The Government’s education reforms have been steeped in controversy. We have had to fight all the way against resistance from the education establishment – the teaching unions (although teachers themselves have largely embraced the new freedoms and are successfully delivering the more rigorous curriculum), university education faculties and self-proclaimed experts – but there is now increasing evidence that the reforms are working.
In 2016, primary school pupils in England took the new SATs that tested how well schools had been teaching the more demanding curriculum that Michael Gove and I developed in the years after the coalition government came into office in 2010.
The majority of schools responded well to a maths curriculum that required the division of fractions, that expected pupils to know their multiplication tables to 12 times 12 by year 4 rather than year 6. Schools were teaching the new spelling list that required pupils to know how to spell “nuisance” and “mischievous”. And for the first time in generations pupils were being taught sophisticated grammar, including the subjunctive.
But in 2016 ,when around 591,000 pupils sat down to take their tests, there were howls of criticism that the SATs were too difficult; reports of pupils crying and not being able to finish in the time allowed. Commentators queried the need for ‘fronted adverbials’ in the grammar test. When the results showed just 53 per cent of pupils reaching the expected standard in reading writing and maths we were accused of failing half of all children. Schools that hadn’t prepared for the new curriculum were shockingly exposed with even lower scores.
But over the next two years as schools became accustomed to the new curriculum and assessments, that 53 per cent figure rose to 64 per cent; and 75 per cent of pupils are now achieving the more demanding standards in reading.
England achieved its highest ever score in reading in 2016, moving from joint 10th to joint 8th in the Progress in International Reading Literacy Study (PIRLS) rankings. This follows a greater focus on reading in the primary curriculum, and a particular focus on phonics.
It has always been our aim for state schools to be as good or better than the best independent schools. Last week’s Sunday Times ranked the top private and state primary schools and, of the schools included in the tables, 250 state schools scored higher than all but 21 of the independent schools, with six state schools in the top ten.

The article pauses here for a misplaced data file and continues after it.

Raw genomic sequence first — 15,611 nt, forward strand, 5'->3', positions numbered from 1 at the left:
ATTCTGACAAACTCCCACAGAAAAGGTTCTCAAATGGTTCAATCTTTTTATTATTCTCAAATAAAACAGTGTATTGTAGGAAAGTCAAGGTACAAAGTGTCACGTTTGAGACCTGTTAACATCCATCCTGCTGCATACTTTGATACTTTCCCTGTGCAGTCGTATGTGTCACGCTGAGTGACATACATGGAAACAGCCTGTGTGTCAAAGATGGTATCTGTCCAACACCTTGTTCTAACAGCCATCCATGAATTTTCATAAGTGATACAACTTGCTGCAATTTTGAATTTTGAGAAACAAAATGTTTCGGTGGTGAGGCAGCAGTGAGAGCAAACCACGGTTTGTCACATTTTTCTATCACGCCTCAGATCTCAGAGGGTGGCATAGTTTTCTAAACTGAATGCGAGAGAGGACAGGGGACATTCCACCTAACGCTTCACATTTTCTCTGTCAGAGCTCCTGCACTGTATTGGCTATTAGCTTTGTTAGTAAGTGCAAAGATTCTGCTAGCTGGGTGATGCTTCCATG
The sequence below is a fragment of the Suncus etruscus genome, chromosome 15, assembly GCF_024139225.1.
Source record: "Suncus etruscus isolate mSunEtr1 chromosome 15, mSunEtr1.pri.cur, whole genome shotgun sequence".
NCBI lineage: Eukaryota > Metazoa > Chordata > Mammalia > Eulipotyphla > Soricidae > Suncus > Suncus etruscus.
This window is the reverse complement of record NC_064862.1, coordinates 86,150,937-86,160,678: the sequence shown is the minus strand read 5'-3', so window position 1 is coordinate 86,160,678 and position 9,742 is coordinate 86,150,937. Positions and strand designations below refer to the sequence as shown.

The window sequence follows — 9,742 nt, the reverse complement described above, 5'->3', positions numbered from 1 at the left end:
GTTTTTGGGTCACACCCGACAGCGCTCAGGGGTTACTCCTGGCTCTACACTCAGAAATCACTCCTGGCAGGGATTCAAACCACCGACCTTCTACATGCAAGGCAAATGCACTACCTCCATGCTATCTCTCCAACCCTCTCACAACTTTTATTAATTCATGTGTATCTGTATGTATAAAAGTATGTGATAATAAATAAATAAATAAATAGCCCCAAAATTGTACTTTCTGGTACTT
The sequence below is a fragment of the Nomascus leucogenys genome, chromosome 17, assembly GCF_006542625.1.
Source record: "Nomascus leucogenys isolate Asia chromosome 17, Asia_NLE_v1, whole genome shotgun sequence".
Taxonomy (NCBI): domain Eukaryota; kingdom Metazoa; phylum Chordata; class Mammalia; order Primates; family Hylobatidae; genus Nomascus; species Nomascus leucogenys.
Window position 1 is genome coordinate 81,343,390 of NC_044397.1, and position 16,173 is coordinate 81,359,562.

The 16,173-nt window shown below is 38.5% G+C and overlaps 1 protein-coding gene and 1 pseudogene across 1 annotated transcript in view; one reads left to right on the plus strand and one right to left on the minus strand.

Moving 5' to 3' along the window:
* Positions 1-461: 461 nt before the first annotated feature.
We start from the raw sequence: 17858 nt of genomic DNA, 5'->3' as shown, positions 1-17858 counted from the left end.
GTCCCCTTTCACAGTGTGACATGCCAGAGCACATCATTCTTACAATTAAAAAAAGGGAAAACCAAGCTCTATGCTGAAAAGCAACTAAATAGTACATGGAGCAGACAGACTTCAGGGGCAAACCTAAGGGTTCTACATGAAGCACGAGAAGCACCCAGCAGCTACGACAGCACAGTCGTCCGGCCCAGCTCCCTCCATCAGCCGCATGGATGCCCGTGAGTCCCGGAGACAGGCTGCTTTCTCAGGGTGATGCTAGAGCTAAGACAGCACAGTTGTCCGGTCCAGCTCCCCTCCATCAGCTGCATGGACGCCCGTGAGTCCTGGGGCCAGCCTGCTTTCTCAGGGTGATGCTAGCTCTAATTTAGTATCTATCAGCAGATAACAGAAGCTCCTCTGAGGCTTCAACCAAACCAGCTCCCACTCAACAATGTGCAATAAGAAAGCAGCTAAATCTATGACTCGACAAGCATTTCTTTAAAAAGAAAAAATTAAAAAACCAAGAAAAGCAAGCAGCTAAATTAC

Thomas Jones Primary School serves a disadvantaged part of west London and is ranked third state school, scoring higher than all but four of the independent schools in the Sunday Times list. I have visited the school a number of times because of its quiet focus on standards, particularly in reading where 10-year-olds are routinely reading secondary school level literature. The head, David Sellens, has high expectations of every pupil regardless of that child’s background or ability. It’s an approach and attitude we want to see replicated in every school in the country.
As a Government we are ambitious for more schools to be achieving ever higher results in their SATs. Next year, we are introducing a multiplication tables check to ensure every 9-year-old knows their tables. Whilst there is more to do, what is clear is that our reforms to primary education are beginning to work. In many parts of the country parents can be increasingly confident that their local primary school is a good school delivering higher standards of education for their children. It’s not yet true everywhere, which is why we are determined not to let up on our relentless focus on standards or abandon the free school and academies programme. Every parent deserves to send their children to an excellent school. We are determined that this is what our reforms will achieve.
This article was published on conservativehome.com on 21 November 2018.